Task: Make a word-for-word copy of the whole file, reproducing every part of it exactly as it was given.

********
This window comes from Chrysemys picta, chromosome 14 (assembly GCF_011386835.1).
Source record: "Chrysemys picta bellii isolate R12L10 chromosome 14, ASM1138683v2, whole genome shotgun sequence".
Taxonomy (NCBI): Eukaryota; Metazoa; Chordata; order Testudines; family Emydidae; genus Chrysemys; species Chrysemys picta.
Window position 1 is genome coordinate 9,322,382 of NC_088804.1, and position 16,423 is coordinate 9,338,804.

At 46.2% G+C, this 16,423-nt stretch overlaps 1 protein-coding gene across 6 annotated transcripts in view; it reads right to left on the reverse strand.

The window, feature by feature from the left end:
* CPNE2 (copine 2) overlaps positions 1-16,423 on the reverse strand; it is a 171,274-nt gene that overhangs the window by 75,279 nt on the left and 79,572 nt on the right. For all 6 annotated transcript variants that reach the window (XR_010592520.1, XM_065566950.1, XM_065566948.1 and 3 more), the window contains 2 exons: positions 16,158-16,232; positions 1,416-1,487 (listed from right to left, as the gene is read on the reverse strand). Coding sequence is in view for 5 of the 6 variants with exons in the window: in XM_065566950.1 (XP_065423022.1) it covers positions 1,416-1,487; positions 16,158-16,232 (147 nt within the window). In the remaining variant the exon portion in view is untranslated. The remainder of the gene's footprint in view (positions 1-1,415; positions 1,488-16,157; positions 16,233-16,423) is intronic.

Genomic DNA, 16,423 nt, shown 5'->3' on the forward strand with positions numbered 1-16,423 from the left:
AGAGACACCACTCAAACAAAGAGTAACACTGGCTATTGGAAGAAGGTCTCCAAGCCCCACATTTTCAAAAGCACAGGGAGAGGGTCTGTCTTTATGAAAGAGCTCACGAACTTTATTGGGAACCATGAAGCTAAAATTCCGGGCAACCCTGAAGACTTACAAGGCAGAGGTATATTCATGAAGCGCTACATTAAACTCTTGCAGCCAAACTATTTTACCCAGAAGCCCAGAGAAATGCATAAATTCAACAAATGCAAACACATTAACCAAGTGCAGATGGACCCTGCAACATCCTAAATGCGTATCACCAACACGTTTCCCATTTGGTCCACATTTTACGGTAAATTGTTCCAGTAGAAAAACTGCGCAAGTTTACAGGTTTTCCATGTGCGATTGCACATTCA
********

This window comes from Chrysemys picta, chromosome 14 (assembly GCF_011386835.1).
Source record: "Chrysemys picta bellii isolate R12L10 chromosome 14, ASM1138683v2, whole genome shotgun sequence".
Taxonomy (NCBI): Eukaryota; Metazoa; Chordata; order Testudines; family Emydidae; genus Chrysemys; species Chrysemys picta.
Window position 1 is genome coordinate 9,322,382 of NC_088804.1, and position 16,423 is coordinate 9,338,804.

At 46.2% G+C, this 16,423-nt stretch overlaps 1 protein-coding gene across 6 annotated transcripts in view; it reads right to left on the reverse strand.

The window, feature by feature from the left end:
* CPNE2 (copine 2) overlaps positions 1-16,423 on the reverse strand; it is a 171,274-nt gene that overhangs the window by 75,279 nt on the left and 79,572 nt on the right. For all 6 annotated transcript variants that reach the window (XR_010592520.1, XM_065566950.1, XM_065566948.1 and 3 more), the window contains 2 exons: positions 16,158-16,232; positions 1,416-1,487 (listed from right to left, as the gene is read on the reverse strand). Coding sequence is in view for 5 of the 6 variants with exons in the window: in XM_065566950.1 (XP_065423022.1) it covers positions 1,416-1,487; positions 16,158-16,232 (147 nt within the window). In the remaining variant the exon portion in view is untranslated. The remainder of the gene's footprint in view (positions 1-1,415; positions 1,488-16,157; positions 16,233-16,423) is intronic.

Genomic DNA, 16,423 nt, shown 5'->3' on the forward strand with positions numbered 1-16,423 from the left:
AGAGACACCACTCAAACAAAGAGTAACACTGGCTATTGGAAGAAGGTCTCCAAGCCCCACATTTTCAAAAGCACAGGGAGAGGGTCTGTCTTTATGAAAGAGCTCACGAACTTTATTGGGAACCATGAAGCTAAAATTCCGGGCAACCCTGAAGACTTACAAGGCAGAGGTATATTCATGAAGCGCTACATTAAACTCTTGCAGCCAAACTATTTTACCCAGAAGCCCAGAGAAATGCATAAATTCAACAAATGCAAACACATTAACCAAGTGCAGATGGACCCTGCAACATCCTAAATGCGTATCACCAACACGTTTCCCATTTGGTCCACATTTTACGGTAAATTGTTCCAGTAGAAAAACTGCGCAAGTTTACAGGTTTTCCATGTGCGATTGCACATTCA